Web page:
Written by: Taher Kameli, Esq.
President Trump is very good at talking tough on immigration issues. However, his ability to actually implement anti-immigration policies has often been impeded by judicial opposition, practical limitations, and poor timing. Such practical limitations and poor timing again may be obstacles with respect to the “tweet” by President Trump on June 17 that threatens to deport “millions of illegal aliens”.
President Trump specifically “tweeted”, “Next week ICE [U.S. Immigration and Customs Enforcement] will begin the process of removing the millions of illegal aliens who have illicitly found their way into the United States. They will be removed as fast as they come in. Mexico, using their strong immigration laws, is doing a very good job of stopping people . . . long before they get to our Southern Border. Guatemala is getting ready to sign a Safe-Third Agreement. The only ones who won’t do anything are the Democrats in Congress. They must vote to get rid of the loopholes, and fix asylum! If so, Border Crisis will end quickly!”
In clarifying President Trump’s “tweet”, a Trump administration official, who was not authorized to speak publicly, stated, “There are more than 1 million illegal aliens who have been issued final deportation orders by federal judges yet remain at large in the country. These judicial removal orders were secured at great time and expense, and yet illegal aliens not only refuse to appear in court, they often obtain fraudulent identities, collect federal welfare, and illegally work in the United States. Enforcing these final judicial orders is a top priority for Immigration and Customs Enforcement – willful defiance of our laws and the defrauding of the American People with fraudulent asylum claims will not be tolerated”.
According to an unnamed adviser to the Department of Homeland Security, it appears that the threatened deportations generally will focus on undocumented immigrants who have not been showing up to court (generally more recent arrivals in the United States)
However, one problem with President Trump’s “tweet” may be practical limitations. Deporting “millions of illegal aliens” may not be feasible given the vast financial, “detention space”, and manpower resources that it would require and other pending issues. Congress and President Trump have previously clashed over how much money in the Federal budget should be allocated for immigration enforcement, and ICE has diverted a significant amount of its housing facilities and personnel to handle the influx of refugees trying to come into the United States at the U.S. southern border, both issues making it even less likely that there would be available the necessary money, property, and people to deport “millions of illegal aliens”.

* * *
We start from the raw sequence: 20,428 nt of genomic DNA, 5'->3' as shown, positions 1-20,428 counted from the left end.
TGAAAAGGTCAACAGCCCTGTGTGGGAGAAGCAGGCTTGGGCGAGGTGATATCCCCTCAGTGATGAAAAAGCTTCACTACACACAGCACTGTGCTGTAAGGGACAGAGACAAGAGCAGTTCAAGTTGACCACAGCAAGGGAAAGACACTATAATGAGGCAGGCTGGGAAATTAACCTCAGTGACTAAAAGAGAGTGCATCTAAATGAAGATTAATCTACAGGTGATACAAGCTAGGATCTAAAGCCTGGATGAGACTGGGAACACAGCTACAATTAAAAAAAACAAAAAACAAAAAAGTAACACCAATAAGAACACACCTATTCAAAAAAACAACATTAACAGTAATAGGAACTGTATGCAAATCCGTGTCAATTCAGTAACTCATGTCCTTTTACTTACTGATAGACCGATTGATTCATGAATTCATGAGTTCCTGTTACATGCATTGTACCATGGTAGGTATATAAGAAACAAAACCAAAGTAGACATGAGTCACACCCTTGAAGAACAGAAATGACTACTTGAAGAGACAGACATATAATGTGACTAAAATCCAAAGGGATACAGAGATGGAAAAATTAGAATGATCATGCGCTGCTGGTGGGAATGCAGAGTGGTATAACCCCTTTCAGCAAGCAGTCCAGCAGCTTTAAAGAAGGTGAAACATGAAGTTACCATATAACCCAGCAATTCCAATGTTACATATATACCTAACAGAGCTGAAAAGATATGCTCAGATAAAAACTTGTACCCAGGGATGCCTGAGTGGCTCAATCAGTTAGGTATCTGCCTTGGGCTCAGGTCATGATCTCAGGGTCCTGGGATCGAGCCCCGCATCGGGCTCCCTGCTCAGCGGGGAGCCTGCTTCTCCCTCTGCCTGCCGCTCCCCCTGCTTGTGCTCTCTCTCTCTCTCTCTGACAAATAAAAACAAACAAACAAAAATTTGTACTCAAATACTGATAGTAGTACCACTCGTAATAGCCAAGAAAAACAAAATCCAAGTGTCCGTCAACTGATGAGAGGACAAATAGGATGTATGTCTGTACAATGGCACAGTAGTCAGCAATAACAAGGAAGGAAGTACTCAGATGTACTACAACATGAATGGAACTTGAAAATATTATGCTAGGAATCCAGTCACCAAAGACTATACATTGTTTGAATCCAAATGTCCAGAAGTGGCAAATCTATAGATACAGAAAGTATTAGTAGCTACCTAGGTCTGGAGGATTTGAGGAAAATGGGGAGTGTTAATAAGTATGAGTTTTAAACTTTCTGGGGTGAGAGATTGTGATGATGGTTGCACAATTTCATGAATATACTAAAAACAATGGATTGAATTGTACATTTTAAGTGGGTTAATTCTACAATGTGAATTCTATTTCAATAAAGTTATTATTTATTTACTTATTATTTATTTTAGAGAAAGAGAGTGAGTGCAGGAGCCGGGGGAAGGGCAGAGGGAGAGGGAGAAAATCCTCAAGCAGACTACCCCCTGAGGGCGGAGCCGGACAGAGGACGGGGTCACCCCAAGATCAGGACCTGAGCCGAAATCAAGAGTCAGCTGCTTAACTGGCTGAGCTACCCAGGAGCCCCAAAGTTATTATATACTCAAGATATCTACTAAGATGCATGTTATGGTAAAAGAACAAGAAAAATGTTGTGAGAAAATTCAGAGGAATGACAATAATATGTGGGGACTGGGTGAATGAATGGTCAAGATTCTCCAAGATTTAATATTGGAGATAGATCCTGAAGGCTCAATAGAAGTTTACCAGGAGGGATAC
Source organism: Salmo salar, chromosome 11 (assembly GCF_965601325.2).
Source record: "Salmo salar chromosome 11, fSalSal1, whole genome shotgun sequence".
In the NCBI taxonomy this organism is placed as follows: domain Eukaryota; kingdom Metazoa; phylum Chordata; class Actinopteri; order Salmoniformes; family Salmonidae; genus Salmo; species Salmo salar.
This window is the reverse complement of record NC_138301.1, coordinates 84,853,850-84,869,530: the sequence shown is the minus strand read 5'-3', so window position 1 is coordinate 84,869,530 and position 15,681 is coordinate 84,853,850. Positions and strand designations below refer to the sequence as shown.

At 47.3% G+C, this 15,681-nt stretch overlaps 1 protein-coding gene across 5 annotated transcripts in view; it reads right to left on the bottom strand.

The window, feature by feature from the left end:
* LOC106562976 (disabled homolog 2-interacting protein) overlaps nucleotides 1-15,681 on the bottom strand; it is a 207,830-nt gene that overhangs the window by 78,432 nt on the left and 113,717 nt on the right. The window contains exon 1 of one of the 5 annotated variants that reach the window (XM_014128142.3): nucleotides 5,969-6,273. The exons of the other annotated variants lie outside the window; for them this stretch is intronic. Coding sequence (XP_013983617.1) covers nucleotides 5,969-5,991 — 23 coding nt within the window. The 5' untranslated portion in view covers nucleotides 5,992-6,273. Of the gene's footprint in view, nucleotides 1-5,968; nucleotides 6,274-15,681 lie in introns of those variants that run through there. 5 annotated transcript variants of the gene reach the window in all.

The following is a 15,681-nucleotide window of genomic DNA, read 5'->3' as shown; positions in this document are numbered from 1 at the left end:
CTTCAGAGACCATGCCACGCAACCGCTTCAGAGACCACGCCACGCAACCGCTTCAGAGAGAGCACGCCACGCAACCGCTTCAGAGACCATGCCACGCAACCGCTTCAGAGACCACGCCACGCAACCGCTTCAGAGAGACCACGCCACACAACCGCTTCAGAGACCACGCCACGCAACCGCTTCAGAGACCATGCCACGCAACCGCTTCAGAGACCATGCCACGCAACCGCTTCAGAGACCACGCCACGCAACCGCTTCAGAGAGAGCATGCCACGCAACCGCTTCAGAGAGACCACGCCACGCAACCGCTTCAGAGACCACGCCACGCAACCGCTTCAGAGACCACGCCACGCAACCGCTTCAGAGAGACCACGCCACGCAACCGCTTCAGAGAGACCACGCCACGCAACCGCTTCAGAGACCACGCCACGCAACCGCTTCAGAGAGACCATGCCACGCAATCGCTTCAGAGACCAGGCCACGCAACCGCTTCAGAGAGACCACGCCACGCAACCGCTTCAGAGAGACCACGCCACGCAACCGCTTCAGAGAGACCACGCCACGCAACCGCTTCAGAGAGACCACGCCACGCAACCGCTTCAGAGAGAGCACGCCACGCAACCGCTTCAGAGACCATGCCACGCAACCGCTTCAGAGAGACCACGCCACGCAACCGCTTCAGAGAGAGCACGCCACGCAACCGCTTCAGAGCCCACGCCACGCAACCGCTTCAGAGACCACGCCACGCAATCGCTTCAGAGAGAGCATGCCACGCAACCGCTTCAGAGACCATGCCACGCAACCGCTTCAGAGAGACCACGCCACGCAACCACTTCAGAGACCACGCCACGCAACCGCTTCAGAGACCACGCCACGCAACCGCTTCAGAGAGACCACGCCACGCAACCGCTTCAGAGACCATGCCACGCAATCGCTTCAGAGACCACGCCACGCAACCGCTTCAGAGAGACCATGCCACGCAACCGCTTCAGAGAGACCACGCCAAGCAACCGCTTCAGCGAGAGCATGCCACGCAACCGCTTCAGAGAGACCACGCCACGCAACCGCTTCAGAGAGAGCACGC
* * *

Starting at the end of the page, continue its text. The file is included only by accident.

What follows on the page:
In addition, a second problem with President Trump’s “tweet” may be poor timing. By announcing the threatened deportation in advance, President Trump gave notice to the “illegal aliens”, and they can begin to prepare to hide from any ICE “raid”. The element of surprise, which would likely make any ICE “raid” of “illegal aliens” more successful, is gone.
On the other hand, some commentators believe that the true purpose of President Trump’s “tweet” is deterrence; rather than deportation of existing “illegal aliens”, President Trump is trying to discourage more foreigners from coming to the United States. If such assessment is correct, the timing of President Trump’s “tweet” possibly could be effective to slow the above-described influx of refugees at the U.S. southern border.
We should also remember President Trump’s multiple campaign promises when he was running as a candidate for president to immediately deport millions of undocumented immigrants upon taking office; President Trump did not deliver on these campaign promises upon taking office.
Other observers have commented that President Trump’s “tweet” was more about political strategy than anti-immigration policy. The “tweet” came 1 day before President Trump announced his candidacy for re-election, and the rhetoric of such an expansive deportation threat is expected to mobilize his political “base” for the upcoming election.
The above discussion suggests that it is unclear whether or not President Trump can actually deliver on his “tweet” to deport “millions of illegal aliens”.
However, whether there is ultimately the deportation of millions or thousands or even only hundreds of undocumented immigrants, there can be no doubt that his “tweet” is symbolic of the anti-immigration environment that President Trump has created. As described above, besides practical limitations and poor timing, judicial opposition can be a restraint on President Trump’s anti-immigration policies. To take advantage of judicial opposition, immigrants need to hire skilled immigration counsel, such as Kameli Law, which has many years of successful experience in defending the rights of immigrants. If you are having a problem with any anti-immigration policy of the Trump administration, please contact the Kameli Law, at firstname.lastname@example.org or 312-233-1000, for help.